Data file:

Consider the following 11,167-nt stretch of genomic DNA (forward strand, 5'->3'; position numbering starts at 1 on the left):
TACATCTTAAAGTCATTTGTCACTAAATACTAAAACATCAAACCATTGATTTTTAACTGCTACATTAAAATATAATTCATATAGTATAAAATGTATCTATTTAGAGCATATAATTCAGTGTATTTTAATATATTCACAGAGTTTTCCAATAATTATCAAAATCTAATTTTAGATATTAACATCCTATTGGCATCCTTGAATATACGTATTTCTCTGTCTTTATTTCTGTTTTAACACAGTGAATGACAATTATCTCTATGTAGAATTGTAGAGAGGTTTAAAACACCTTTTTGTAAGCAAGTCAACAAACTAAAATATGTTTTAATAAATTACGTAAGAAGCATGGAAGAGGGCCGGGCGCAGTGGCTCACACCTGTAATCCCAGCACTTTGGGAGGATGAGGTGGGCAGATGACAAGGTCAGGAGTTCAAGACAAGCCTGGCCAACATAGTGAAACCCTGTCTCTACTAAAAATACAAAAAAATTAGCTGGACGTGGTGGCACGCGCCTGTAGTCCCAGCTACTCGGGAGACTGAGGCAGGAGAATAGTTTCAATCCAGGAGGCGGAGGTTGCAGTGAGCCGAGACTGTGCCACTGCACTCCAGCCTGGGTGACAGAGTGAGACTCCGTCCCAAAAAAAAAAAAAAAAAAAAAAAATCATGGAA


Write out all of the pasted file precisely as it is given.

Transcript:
Consider the following 11,167-nt stretch of genomic DNA (forward strand, 5'->3'; position numbering starts at 1 on the left):
TACATCTTAAAGTCATTTGTCACTAAATACTAAAACATCAAACCATTGATTTTTAACTGCTACATTAAAATATAATTCATATAGTATAAAATGTATCTATTTAGAGCATATAATTCAGTGTATTTTAATATATTCACAGAGTTTTCCAATAATTATCAAAATCTAATTTTAGATATTAACATCCTATTGGCATCCTTGAATATACGTATTTCTCTGTCTTTATTTCTGTTTTAACACAGTGAATGACAATTATCTCTATGTAGAATTGTAGAGAGGTTTAAAACACCTTTTTGTAAGCAAGTCAACAAACTAAAATATGTTTTAATAAATTACGTAAGAAGCATGGAAGAGGGCCGGGCGCAGTGGCTCACACCTGTAATCCCAGCACTTTGGGAGGATGAGGTGGGCAGATGACAAGGTCAGGAGTTCAAGACAAGCCTGGCCAACATAGTGAAACCCTGTCTCTACTAAAAATACAAAAAAATTAGCTGGACGTGGTGGCACGCGCCTGTAGTCCCAGCTACTCGGGAGACTGAGGCAGGAGAATAGTTTCAATCCAGGAGGCGGAGGTTGCAGTGAGCCGAGACTGTGCCACTGCACTCCAGCCTGGGTGACAGAGTGAGACTCCGTCCCAAAAAAAAAAAAAAAAAAAAAAAATCATGGAA